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NASA data processed by citizen scientists show stunning pink storms on Jupiter

NASA/JPL-Caltech/SwRI/MSSS/Matt Brealey/Gustavo B C
Stormy weather.
By Johnny Simon
Published Last updated This article is more than 2 years old.

NASA’s orbiter Juno has captured countless scenes of the sweeping, curling clouds over planet Jupiter. But one image from the solar system’s biggest planet, taken in February, reveals a small club of brighter, craggier-looking clouds; this, says NASA, is a storm on Jupiter’s northern pole.

Citizen scientist Matt Brealey, a visual effects specialist with a passion for using NASA’s raw data, processed the image from the publicly available satellite imaging data. His processed image was then edited by another citizen scientist who goes by “Gustavo B C” on the Juno mission’s image-sharing forum.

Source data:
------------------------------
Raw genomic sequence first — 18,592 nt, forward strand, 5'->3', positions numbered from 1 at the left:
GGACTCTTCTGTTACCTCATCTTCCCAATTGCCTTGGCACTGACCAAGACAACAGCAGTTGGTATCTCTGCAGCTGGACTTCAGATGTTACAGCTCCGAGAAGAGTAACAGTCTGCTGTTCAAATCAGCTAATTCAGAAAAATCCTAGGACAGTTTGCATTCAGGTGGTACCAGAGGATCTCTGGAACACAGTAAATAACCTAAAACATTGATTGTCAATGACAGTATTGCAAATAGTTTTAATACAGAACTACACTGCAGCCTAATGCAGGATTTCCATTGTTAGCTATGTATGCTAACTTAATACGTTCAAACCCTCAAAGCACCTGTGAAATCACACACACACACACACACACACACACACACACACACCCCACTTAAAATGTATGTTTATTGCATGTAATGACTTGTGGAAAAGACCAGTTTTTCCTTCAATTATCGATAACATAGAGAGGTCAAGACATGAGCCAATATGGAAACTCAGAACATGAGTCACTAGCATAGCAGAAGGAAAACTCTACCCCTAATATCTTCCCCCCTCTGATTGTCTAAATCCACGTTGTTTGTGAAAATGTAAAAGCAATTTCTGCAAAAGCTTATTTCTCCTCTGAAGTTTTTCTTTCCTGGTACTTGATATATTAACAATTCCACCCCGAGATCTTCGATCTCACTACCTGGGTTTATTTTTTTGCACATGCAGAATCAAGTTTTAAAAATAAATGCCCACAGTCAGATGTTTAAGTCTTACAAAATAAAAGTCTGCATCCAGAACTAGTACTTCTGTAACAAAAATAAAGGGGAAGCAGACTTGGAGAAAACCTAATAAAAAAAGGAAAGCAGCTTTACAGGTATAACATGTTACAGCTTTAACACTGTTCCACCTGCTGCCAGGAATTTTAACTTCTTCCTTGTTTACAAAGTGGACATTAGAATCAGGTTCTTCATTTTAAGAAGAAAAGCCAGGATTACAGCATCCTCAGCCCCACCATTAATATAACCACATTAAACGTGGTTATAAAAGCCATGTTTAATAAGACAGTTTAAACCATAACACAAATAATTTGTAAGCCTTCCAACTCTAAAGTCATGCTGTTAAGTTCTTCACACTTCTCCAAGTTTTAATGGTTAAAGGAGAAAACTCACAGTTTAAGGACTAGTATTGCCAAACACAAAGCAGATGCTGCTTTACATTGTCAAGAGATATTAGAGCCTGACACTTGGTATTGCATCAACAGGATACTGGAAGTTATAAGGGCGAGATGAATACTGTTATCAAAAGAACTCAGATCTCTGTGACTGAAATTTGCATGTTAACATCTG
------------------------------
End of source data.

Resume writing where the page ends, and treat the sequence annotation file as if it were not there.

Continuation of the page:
“For this shot in particular the white cloud in the middle of the shot jumps out as being somewhat unusual, even for Jupiter,” Gustavo said, describing what excited him about the image’s distinctive cloud formation. He added an overall pinkish hue, which matches up with the common depictions of Jupiter as orange to pink ombre.

Brealey’s math put just the storm at roughly 14,000 kilometers (around 8,700 miles) across.

NASA frequently releases raw data from its various missions for enthusiasts to tinker with. “There is no formal relationship between NASA and the citizen scientists, we basically set up the website and hoped people would be interested,” a NASA representative said in an email. You can see more images processed by citizen scientists on the website for the Juno mission.

NASA/JPL-Caltech/SwRI/MSSS/Matt Brealey/Gustavo B C
The full image of storm clouds on Jupiter.

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